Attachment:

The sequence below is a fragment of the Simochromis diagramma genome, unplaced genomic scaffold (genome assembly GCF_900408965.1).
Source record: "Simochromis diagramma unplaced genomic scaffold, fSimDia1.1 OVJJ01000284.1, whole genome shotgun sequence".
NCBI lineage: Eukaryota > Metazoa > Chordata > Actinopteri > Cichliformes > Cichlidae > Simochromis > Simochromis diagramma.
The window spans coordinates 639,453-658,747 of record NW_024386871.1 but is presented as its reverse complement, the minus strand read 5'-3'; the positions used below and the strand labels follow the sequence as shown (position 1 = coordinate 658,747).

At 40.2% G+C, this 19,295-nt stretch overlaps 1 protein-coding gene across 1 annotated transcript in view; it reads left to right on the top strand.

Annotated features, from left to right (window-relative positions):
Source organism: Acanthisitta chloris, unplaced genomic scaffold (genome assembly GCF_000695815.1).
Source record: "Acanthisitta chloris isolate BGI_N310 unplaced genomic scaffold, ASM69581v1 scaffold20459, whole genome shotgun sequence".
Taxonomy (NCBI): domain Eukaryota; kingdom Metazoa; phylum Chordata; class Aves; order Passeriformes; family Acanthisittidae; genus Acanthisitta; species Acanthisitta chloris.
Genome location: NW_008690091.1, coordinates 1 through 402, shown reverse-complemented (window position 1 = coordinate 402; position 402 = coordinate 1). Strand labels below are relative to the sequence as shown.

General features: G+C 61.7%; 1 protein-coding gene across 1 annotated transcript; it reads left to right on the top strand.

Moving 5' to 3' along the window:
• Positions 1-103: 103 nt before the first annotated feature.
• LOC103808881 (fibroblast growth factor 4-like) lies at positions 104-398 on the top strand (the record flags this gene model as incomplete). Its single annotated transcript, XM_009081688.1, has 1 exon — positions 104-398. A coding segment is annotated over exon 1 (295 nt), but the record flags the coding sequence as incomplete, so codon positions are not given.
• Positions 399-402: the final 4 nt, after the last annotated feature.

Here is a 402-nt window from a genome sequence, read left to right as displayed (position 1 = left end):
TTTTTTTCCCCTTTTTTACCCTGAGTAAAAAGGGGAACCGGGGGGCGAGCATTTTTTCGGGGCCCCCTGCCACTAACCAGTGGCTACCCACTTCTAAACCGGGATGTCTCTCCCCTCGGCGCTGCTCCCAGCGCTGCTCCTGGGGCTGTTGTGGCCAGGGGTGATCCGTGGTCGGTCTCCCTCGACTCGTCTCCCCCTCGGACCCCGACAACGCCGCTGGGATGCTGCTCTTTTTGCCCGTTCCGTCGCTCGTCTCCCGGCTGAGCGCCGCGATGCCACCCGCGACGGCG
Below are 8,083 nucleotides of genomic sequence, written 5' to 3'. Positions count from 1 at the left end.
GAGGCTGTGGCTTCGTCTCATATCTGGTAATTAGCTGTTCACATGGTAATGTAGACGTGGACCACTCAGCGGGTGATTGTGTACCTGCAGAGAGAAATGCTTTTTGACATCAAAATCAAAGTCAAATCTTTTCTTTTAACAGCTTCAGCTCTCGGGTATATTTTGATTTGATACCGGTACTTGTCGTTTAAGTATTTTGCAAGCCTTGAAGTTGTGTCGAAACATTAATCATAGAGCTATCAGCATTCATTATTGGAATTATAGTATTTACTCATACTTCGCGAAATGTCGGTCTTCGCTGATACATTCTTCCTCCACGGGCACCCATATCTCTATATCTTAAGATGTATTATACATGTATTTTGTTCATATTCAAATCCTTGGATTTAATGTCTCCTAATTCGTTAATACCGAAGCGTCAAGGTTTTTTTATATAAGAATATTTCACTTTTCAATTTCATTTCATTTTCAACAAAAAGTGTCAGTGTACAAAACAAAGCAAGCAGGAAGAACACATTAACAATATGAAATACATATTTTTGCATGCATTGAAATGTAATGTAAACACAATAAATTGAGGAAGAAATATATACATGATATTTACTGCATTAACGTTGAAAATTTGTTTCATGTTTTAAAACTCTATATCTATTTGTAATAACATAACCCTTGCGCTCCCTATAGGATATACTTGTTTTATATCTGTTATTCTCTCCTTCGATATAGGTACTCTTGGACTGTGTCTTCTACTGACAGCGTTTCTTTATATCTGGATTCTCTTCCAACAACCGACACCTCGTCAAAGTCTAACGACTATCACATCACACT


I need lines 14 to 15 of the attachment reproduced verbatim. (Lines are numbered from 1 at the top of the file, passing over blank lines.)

• LOC103808881 (fibroblast growth factor 4-like) lies at positions 104-398 on the top strand (the record flags this gene model as incomplete). Its single annotated transcript, XM_009081688.1, has 1 exon — positions 104-398. A coding segment is annotated over exon 1 (295 nt), but the record flags the coding sequence as incomplete, so codon positions are not given.
• Positions 399-402: the final 4 nt, after the last annotated feature.